I have to log into these systems separately and most don't talk to one another. This could be low-hanging fruit for custodians: CRM as well as software for financial planning, portfolio construction and perfor-mance. Minimums: In many ways the custodian holds the keys to the front door of firm ownership for aspiring RIA entrepreneurs. Minimums, which at some custodians can reach nine-fig-ures, provide a structural impediment — especially for young advisors, women and minorities. To be sure, these relationships can be a two-way street. That is, there are steps RIAs can take to help facilitate a better relationship. For starters, if you’ve been assigned a relationship manager, don’t just bring them all of your complaints, try to be their friend. Beyond that, take advantage of their technology. Some custodians offer a scorecard that shows how well each RIA has adapted to technology. There may be some cost savings or efficiency to be gained.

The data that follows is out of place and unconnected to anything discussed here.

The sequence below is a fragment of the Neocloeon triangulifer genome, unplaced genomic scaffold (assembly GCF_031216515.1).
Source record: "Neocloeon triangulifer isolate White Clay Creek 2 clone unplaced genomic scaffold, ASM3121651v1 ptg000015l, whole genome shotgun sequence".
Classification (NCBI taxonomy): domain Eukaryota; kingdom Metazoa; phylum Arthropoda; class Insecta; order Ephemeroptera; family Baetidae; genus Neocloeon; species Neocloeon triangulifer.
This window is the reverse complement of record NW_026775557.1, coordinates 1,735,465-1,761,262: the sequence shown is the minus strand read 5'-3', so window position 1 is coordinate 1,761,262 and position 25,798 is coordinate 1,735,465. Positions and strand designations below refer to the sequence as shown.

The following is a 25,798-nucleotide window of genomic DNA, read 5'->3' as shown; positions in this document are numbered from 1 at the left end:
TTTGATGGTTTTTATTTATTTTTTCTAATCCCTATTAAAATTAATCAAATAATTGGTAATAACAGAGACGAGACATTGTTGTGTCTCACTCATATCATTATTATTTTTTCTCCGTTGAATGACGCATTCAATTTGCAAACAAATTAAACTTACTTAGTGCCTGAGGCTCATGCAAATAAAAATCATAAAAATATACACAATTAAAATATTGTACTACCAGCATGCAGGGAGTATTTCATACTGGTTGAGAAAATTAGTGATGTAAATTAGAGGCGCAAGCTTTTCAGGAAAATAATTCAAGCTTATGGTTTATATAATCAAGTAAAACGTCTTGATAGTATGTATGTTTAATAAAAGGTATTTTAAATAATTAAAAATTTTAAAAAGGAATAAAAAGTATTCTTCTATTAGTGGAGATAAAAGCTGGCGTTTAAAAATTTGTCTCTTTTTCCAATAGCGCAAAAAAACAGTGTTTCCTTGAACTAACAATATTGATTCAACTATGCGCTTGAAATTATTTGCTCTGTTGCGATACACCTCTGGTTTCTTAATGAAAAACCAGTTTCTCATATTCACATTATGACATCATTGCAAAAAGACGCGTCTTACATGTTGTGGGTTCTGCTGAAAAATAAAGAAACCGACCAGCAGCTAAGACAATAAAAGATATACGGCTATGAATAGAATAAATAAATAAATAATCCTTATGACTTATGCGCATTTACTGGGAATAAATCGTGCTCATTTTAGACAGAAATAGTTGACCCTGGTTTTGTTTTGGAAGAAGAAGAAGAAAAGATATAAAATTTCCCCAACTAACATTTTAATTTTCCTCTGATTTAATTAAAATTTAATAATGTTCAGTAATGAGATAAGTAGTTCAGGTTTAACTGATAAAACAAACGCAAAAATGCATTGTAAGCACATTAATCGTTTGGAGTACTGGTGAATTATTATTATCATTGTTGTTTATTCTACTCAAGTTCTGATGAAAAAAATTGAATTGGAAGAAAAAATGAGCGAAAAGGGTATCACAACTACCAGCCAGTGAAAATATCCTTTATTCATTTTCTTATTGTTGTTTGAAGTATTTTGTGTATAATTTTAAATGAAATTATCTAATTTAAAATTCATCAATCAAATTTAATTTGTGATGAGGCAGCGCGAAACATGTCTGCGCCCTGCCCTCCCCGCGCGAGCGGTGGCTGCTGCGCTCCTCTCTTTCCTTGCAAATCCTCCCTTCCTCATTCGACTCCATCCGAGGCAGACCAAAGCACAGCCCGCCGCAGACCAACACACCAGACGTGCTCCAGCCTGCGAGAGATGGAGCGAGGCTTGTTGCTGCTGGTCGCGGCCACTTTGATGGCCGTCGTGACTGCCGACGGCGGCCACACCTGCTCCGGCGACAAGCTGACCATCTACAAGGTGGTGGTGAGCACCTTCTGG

Here are just a few more ideas for RIAS to help this relationship:
• Attend the free stuff. Custodians often provide no-cost educational opportunities. Sign up and go! Stop asking for exceptions. Custodians have strict rules that govern how they conduct business. Accept their rules and abide by them. Don’t wear out your welcome. • • Learn their platform. There could be things that you’re not taking advantage of like discounts, or technology, or products simply because you didn’t know about them.
There are over 12,000 RIAS in the U.S. collectively managing over $70 trillion in client assets, a 300% increase since 2001. And the business of custody for those assets is very lucrative.
The two sides — RIAS and custodians — exist in a symbiotic relationship.
Neither can fully exist without the other. As RIAS grow, so do the custodians. So RIAS want to view our custodians as a true, albeit arms-length, partner who is a positive factor in our success and not a deterrent.